Welcome to the fifth issue of Special Education Today. This issue has, among other things, a few usual house-keeping notes, a listing of recent posts (common, I know), and a little bit of gratuitous commentary.
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Thanks to drLeyDavis, arodriguez, rmergen, morano, and many others who joined this past week. I'm sorry to see a couple of people leave--one explained that there wasn't enough international content—sorry to miss on this; I add international content as I find it, and readers can help me do so by sending links to news, reports, and discussions from their neighborhoods.
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Meanwhile, please watch for another reference on Twitter from @JohnWillsLloyd. Any of y'all who can share it, please do so! Follow my Twitter account, if you wish.
If you're wondering, I haven't had a FaceBook account since circa 2014. However, I appreciate that some readers are sharing SET on that platform (and others I don’t frequent).
I'm considering alternatives. I have to make the time to produce the posts...and it does take time! In addition to the interviews and content mentioned previously, I'd like to create content about basic questions (e.g., causes of debilities). As mentioned previously, I'd like to discuss the history of ideas; what are the origins of, for example, individualized education? What do you think? Is that worth publishing?
By the way, over the next year, the Illinois (US) chapter of the Council for Exceptional Children will produce a series of brief seminars mediated by Zoom and celebrating the centenary of the Council for Exceptional Children. The first of twelve talks is 10 August 2021 and it will feature Michael Gerber. Learn more here: https://www.illinoiscec.net. (Please note that, although I shall speak during the meetings, I earn $0.00 from this venture.)
Please send me suggestions about future interviewees and topics! Again, my Twitter contact is @JohnWillsLloyd and you can reach me via e-mail at the address for this message.
When I was much younger, in the 1960s and 70s, I was an assistant teacher for the Los Angeles County public schools. I worked at what I will call a tertiary care program, one that enrolled kids from local education agencies across the LA basin. I refer to it as "tertiary" because the students had been referred from (1) their schools' general education programs to (2) their LEA's special education programs (such as they were), and then (3) from their LEA's special education programs to the facility where I was an assistant. Our facility enrolled fewer than 50 students in total; from across LA, four sibling programs enrolled similar numbers of students.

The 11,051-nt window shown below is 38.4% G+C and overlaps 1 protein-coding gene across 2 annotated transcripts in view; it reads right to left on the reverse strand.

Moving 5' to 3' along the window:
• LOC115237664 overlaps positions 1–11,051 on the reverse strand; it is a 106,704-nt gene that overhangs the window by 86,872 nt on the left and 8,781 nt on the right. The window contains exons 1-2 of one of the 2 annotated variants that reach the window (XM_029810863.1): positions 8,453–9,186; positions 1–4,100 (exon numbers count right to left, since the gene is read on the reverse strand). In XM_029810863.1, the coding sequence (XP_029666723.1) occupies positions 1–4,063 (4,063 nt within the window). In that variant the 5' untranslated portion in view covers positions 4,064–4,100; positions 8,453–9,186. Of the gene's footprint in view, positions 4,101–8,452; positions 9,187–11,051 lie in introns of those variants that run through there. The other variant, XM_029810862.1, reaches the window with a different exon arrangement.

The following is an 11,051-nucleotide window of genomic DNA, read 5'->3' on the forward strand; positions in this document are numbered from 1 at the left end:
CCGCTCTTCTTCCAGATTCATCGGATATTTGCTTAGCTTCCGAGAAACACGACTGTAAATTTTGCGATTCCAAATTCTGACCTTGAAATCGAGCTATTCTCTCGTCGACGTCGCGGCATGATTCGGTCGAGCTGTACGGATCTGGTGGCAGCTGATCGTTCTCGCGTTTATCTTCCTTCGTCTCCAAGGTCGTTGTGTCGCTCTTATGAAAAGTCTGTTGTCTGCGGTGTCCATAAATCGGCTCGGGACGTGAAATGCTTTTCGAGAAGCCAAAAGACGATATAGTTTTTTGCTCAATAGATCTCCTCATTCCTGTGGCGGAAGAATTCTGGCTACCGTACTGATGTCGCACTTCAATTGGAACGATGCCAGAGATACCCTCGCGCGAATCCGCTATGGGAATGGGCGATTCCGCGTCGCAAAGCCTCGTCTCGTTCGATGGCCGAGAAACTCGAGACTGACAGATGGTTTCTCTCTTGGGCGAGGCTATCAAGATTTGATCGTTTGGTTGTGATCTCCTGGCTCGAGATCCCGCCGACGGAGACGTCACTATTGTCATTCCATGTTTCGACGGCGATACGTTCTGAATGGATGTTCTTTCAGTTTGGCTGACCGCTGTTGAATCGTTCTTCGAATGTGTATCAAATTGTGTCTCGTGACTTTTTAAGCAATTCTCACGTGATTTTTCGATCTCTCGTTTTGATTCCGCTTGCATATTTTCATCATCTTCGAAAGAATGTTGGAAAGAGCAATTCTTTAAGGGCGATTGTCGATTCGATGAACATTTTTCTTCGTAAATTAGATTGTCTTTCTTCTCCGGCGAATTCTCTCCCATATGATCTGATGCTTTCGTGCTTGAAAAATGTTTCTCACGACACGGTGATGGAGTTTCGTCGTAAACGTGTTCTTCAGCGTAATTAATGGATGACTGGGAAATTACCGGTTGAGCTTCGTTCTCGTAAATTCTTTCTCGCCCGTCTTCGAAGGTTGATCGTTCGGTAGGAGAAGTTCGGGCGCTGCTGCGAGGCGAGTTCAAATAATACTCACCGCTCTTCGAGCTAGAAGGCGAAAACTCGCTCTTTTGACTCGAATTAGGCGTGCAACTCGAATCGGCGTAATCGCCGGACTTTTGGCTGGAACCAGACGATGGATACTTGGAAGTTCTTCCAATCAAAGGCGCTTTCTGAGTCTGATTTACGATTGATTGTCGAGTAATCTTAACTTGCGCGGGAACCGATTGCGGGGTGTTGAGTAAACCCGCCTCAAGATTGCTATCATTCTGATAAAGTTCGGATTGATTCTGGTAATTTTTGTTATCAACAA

These programs existed during the time prior to most legal protections for students with disabilities. Not only might schools simply deny services to some kids, they might take funds from the state that were awarded for support of kids with disabilities and use those dollars to build (as I've mentioned previously) a swimming pool that would be called a physical therapy facility...and that would be used more hours per day by a water polo team of able-bodied youths.
But, you know what? The kids enrolled at that facility where I worked turned out to be, first and foremost, kids. You can bet your freaking boots that they had learning and behavior problems. Seven-year old A. showed up with her Coke-bottle eye glasses and her teeth pointing every which way; she spent her first week in a corner crying. Minimally verbal and self-injurious nine-year old K. came with a history of using his feet to pull objects off shelves, tables, and other surfaces; at his previous school, he'd been restrained for years using "soft ties" (also known as a "straight jacket") that kept him from using his hands, so he'd learned to hurl objects with his feet like a baseball pitcher. Another K., a big, red-headed adolescent would pace up and down the hallway before his school day began, taking a precise number of steps before turning on his heel and marching the opposite direction; at each turn, he would raise his arm as if looking at his watch and repeat—loudly—an advertising slogan, "Put a Dodge in your garage."
Here's the thing: Each of these kids and their school mates were just kids. Sure, they had problems, and many of them had problems (self-injury, behavioral explosions) that were quite risky for themselves and others, but they still were kids...and we could love them and teach them. As special educators, it's important that we remember that our kids are, well, our kids. Like any kids, they deserve our care and love.
I hope everyone is vaccinated, is regularly washing her hands, and is practicing safe distancing. Please take care of each other and teach your students well.
SET should not be confused with a product with a similar name that is published by the Council for Exceptional Children. SET predated CEC’s publication by decades.